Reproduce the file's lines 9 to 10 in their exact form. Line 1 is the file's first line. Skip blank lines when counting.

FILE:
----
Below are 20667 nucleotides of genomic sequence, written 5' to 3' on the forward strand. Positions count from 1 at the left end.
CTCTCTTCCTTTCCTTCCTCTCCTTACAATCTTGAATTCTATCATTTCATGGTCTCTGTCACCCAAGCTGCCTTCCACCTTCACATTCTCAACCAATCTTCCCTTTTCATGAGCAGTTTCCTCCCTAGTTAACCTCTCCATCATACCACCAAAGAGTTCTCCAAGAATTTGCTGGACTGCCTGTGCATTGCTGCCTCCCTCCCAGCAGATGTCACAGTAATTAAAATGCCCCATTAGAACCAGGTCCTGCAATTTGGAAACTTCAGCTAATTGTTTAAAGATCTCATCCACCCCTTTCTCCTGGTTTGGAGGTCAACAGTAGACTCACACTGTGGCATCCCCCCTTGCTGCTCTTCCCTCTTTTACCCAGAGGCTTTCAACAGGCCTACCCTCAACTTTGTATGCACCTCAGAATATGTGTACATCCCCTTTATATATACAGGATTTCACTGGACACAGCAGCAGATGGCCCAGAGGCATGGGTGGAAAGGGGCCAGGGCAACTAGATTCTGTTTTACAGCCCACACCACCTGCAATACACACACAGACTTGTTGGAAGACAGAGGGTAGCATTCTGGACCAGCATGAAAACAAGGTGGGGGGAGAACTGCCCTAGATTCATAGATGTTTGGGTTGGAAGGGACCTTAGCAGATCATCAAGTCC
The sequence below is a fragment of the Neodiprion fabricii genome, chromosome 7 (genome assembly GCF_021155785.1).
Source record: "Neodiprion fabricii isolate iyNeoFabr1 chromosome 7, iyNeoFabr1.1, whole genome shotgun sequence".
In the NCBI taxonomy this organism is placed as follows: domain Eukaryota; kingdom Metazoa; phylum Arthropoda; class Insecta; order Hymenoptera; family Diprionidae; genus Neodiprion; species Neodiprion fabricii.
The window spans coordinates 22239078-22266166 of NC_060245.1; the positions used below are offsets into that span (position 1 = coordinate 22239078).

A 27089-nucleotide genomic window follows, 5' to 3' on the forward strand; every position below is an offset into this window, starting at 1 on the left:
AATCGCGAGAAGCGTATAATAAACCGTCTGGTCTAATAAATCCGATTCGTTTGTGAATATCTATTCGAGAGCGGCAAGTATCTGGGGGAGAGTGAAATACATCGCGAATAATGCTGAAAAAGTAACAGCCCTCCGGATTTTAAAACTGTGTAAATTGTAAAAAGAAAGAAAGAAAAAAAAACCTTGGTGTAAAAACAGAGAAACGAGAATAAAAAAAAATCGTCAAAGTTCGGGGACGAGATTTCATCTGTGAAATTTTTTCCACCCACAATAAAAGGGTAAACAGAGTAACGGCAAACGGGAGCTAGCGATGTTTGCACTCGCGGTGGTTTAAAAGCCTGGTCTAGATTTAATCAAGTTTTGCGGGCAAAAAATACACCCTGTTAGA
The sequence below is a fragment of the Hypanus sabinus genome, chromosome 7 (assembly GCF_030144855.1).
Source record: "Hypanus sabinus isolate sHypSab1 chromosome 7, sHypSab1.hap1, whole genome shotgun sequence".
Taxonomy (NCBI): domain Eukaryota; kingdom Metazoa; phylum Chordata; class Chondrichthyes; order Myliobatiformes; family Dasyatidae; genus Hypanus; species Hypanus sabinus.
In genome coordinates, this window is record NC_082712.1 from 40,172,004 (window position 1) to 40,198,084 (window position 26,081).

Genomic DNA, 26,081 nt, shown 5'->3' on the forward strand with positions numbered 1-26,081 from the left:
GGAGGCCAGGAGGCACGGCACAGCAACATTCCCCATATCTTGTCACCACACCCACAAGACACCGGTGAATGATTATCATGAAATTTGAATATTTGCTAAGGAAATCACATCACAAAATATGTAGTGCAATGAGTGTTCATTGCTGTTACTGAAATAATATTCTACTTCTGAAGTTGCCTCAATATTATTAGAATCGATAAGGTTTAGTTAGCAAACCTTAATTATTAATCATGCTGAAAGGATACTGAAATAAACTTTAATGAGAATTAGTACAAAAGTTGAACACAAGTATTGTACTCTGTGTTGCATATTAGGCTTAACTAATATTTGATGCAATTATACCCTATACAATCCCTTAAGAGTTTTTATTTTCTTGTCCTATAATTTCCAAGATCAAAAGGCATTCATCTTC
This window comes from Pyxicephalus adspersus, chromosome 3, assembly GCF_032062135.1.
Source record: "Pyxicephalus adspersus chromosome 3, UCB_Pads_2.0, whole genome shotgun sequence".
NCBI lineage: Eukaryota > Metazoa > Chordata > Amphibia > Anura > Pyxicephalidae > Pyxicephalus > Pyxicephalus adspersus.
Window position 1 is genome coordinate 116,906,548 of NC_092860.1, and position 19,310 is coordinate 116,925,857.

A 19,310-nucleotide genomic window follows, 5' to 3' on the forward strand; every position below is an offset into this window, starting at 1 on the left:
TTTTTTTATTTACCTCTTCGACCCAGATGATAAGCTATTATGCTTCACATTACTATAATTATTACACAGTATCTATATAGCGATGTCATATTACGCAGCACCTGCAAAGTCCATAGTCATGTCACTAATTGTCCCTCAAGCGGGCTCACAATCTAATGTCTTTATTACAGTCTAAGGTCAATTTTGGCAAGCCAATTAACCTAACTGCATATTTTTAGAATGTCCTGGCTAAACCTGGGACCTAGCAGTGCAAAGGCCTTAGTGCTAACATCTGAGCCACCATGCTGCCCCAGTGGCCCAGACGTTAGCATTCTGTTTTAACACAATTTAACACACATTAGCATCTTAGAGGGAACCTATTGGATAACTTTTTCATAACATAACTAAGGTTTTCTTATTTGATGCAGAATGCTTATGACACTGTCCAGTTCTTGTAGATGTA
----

The sequence below is a fragment of the Hypanus sabinus genome, chromosome 7 (assembly GCF_030144855.1).
Source record: "Hypanus sabinus isolate sHypSab1 chromosome 7, sHypSab1.hap1, whole genome shotgun sequence".